[Dixielandjazz] This week's streaming links on Riverwalk

Don Mopsick mophandl at landing.com
Thu Mar 18 01:05:36 PST 2004

Here are this week's streaming links. Remember to copy and paste the entire

min shows

Windows dial-up:
min shows

Windows broadband:
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Bessie, Billie and The Blues

This week on Riverwalk Jazz, The Jim Cullum Jazz Band features singers Carol
Woods, Topsy Chapman, and Linda Hopkins  at the Landing as we continue to
celebrate National Women's History Month with a show devoted to the "First
Ladies of the Blues."

In American music, "blues" can describe a tonality, a formal structure, or
just a feeling. In the 1920s and 30s, songwriters and publishers often used
"blues" in the titles of songs that did not have a 12-bar blues form or
blues tonality, in order to "cash in" on the popularity of genuine blues

The first artists to record rural blues were men from the Mississippi Delta
region such as Robert Johnson (1912-1938) and Leadbelly (1889-1932). They
accompanied themselves on 6 or 12 string guitars, singing a folk blues that
probably had changed very little since the 19th century.

Mamie Smith (1883-1946) was the first woman to record blues songs in 1920
with her versions of Perry Bradford's "Crazy Blues," and "It's Right Here
for You" on Okeh Records.

The record was a wild success, selling over a million copies in less than a
year, and finally ending up selling over two million copies. After this,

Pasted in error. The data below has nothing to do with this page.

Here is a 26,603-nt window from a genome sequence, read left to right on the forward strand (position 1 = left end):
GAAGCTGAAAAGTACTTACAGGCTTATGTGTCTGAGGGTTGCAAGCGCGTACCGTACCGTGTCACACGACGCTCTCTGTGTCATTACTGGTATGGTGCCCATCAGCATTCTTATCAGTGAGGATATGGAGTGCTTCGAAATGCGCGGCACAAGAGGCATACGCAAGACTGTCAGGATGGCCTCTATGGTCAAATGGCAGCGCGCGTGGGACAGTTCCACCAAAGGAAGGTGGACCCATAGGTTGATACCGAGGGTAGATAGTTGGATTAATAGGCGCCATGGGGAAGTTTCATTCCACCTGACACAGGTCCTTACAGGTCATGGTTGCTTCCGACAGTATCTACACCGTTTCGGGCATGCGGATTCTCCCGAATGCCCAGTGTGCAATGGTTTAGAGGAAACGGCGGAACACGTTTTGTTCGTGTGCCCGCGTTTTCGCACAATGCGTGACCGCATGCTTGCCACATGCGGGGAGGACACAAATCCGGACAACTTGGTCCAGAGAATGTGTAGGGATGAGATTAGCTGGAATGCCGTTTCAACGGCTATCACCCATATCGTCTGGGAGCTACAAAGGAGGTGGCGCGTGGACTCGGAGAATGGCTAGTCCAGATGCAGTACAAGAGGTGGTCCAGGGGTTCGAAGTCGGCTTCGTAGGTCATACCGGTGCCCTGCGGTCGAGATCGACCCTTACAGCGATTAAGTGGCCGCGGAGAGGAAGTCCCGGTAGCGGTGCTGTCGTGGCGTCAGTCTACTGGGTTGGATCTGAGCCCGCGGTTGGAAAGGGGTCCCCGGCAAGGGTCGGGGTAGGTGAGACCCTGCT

record companies saw financial opportunity in selling what was then called
"race records" to urban African-American minorities.

The success of "Crazy Blues" prompted other record companies to also try to
find other female blues singers that could match the sales of "Crazy Blues."

The most important of these was Bessie Smith (1895-1937).  Starting out as a
vaudeville performer, in 1923 Bessie made her recording debut with "Gulf
Coast Blues" and "Down Hearted Blues." The record sold more than 750,000
copies that same year.

Bessie was one of the biggest stars of the 1920s and was popular with both
whites and African-Americans, but by 1931 the Classic Blues style of Bessie
Smith was out of style.

The greatest exponent of the next generation of female blues performers was
Billie Holiday (1915-1959). Building on the work of her musical models Louis
Armstrong and Bessie Smith, "Lady Day" created a widely influential singing
style deeply rooted in the blues.

Based on Riverwalk script ©2003 by Margaret Moos Pick


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